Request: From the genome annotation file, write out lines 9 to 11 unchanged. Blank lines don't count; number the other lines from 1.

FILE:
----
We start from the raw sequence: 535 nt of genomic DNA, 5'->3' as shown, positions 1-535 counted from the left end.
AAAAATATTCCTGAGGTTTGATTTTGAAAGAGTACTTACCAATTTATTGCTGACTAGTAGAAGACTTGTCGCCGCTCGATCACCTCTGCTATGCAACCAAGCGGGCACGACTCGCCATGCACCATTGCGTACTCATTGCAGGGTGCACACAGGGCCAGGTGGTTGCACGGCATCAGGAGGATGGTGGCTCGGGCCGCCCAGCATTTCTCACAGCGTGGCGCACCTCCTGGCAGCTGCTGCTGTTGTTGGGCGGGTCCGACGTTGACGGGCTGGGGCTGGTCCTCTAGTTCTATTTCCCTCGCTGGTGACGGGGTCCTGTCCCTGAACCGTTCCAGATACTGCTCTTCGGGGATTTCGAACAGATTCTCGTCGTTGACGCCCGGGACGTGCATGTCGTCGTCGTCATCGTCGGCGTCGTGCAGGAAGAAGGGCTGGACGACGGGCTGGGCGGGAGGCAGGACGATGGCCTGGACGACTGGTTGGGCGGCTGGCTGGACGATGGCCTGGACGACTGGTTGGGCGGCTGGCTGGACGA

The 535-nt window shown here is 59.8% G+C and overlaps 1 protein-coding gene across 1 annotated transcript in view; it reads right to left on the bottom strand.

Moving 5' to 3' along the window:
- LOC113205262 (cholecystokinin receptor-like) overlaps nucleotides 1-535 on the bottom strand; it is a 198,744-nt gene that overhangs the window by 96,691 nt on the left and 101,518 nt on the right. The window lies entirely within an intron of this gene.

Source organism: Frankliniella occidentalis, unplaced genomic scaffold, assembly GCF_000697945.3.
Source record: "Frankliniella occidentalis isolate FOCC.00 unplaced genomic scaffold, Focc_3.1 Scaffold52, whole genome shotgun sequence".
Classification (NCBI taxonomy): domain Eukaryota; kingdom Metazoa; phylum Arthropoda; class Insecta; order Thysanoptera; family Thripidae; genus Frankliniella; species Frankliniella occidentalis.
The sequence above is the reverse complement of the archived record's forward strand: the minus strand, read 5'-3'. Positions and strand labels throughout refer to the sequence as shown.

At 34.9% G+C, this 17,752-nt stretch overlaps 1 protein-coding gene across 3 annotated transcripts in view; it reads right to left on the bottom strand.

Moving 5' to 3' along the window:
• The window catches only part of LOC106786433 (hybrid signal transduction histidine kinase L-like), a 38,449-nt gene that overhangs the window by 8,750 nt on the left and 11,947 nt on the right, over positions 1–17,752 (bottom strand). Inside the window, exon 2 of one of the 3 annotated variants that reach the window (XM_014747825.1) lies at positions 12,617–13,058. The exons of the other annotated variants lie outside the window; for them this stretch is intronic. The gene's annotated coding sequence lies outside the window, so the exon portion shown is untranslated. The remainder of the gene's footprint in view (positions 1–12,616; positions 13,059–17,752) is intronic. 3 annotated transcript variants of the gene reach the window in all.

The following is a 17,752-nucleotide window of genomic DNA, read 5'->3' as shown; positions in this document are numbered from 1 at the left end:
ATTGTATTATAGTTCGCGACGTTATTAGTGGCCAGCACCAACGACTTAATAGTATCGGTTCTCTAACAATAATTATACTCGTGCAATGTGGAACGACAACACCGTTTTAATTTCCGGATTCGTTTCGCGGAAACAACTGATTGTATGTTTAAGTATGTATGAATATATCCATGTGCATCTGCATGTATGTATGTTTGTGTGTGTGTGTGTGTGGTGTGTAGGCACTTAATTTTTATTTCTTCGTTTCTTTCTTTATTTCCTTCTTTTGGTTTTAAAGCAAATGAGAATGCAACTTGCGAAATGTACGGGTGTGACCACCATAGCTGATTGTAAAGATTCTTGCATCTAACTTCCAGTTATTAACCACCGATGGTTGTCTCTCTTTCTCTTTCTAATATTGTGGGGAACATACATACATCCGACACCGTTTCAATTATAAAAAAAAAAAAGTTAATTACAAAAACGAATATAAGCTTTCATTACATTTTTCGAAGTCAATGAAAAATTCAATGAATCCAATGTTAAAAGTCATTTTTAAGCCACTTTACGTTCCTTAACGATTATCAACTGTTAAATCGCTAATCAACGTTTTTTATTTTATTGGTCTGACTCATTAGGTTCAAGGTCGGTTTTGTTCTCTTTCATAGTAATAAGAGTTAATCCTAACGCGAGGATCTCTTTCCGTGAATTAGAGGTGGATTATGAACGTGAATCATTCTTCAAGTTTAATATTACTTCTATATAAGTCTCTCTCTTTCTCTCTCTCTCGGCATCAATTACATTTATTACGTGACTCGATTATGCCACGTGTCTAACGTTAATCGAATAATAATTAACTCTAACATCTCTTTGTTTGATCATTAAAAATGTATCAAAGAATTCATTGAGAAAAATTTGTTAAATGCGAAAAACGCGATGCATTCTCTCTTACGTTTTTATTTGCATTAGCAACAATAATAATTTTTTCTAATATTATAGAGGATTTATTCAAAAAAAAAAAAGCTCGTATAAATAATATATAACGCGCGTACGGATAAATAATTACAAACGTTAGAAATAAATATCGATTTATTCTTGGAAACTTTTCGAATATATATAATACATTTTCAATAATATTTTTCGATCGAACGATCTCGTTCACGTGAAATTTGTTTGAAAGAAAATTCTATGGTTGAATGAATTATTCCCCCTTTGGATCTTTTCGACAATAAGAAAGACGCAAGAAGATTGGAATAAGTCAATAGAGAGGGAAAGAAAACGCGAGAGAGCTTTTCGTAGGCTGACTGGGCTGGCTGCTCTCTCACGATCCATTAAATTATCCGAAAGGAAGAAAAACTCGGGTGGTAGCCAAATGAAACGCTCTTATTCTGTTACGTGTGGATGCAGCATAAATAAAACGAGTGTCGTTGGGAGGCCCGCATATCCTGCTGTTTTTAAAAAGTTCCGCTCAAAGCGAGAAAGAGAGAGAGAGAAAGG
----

The sequence above is the reverse complement of the archived record's forward strand: the minus strand, read 5'-3'. Positions and strand labels throughout refer to the sequence as shown.

At 34.9% G+C, this 17,752-nt stretch overlaps 1 protein-coding gene across 3 annotated transcripts in view; it reads right to left on the bottom strand.

Moving 5' to 3' along the window: